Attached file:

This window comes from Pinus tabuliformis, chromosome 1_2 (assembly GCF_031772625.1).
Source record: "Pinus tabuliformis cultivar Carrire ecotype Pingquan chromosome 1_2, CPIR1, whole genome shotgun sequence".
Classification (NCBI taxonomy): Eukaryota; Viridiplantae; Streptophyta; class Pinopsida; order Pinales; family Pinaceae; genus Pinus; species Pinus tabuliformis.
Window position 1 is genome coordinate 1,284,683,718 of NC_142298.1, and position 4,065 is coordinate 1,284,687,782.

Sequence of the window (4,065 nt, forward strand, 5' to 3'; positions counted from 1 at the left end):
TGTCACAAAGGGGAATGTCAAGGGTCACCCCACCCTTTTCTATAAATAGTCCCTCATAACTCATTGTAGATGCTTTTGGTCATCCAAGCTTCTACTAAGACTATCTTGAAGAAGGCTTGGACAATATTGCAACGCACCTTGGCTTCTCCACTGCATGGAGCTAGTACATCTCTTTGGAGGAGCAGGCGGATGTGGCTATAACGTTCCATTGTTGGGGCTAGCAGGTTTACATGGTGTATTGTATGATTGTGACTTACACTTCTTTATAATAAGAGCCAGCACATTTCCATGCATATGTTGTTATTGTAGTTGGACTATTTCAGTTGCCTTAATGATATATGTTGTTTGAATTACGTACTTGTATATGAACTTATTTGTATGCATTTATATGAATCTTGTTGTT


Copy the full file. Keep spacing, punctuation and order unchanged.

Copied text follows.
This window comes from Pinus tabuliformis, chromosome 1_2 (assembly GCF_031772625.1).
Source record: "Pinus tabuliformis cultivar Carrire ecotype Pingquan chromosome 1_2, CPIR1, whole genome shotgun sequence".
Classification (NCBI taxonomy): Eukaryota; Viridiplantae; Streptophyta; class Pinopsida; order Pinales; family Pinaceae; genus Pinus; species Pinus tabuliformis.
Window position 1 is genome coordinate 1,284,683,718 of NC_142298.1, and position 4,065 is coordinate 1,284,687,782.

Sequence of the window (4,065 nt, forward strand, 5' to 3'; positions counted from 1 at the left end):
TGTCACAAAGGGGAATGTCAAGGGTCACCCCACCCTTTTCTATAAATAGTCCCTCATAACTCATTGTAGATGCTTTTGGTCATCCAAGCTTCTACTAAGACTATCTTGAAGAAGGCTTGGACAATATTGCAACGCACCTTGGCTTCTCCACTGCATGGAGCTAGTACATCTCTTTGGAGGAGCAGGCGGATGTGGCTATAACGTTCCATTGTTGGGGCTAGCAGGTTTACATGGTGTATTGTATGATTGTGACTTACACTTCTTTATAATAAGAGCCAGCACATTTCCATGCATATGTTGTTATTGTAGTTGGACTATTTCAGTTGCCTTAATGATATATGTTGTTTGAATTACGTACTTGTATATGAACTTATTTGTATGCATTTATATGAATCTTGTTGTT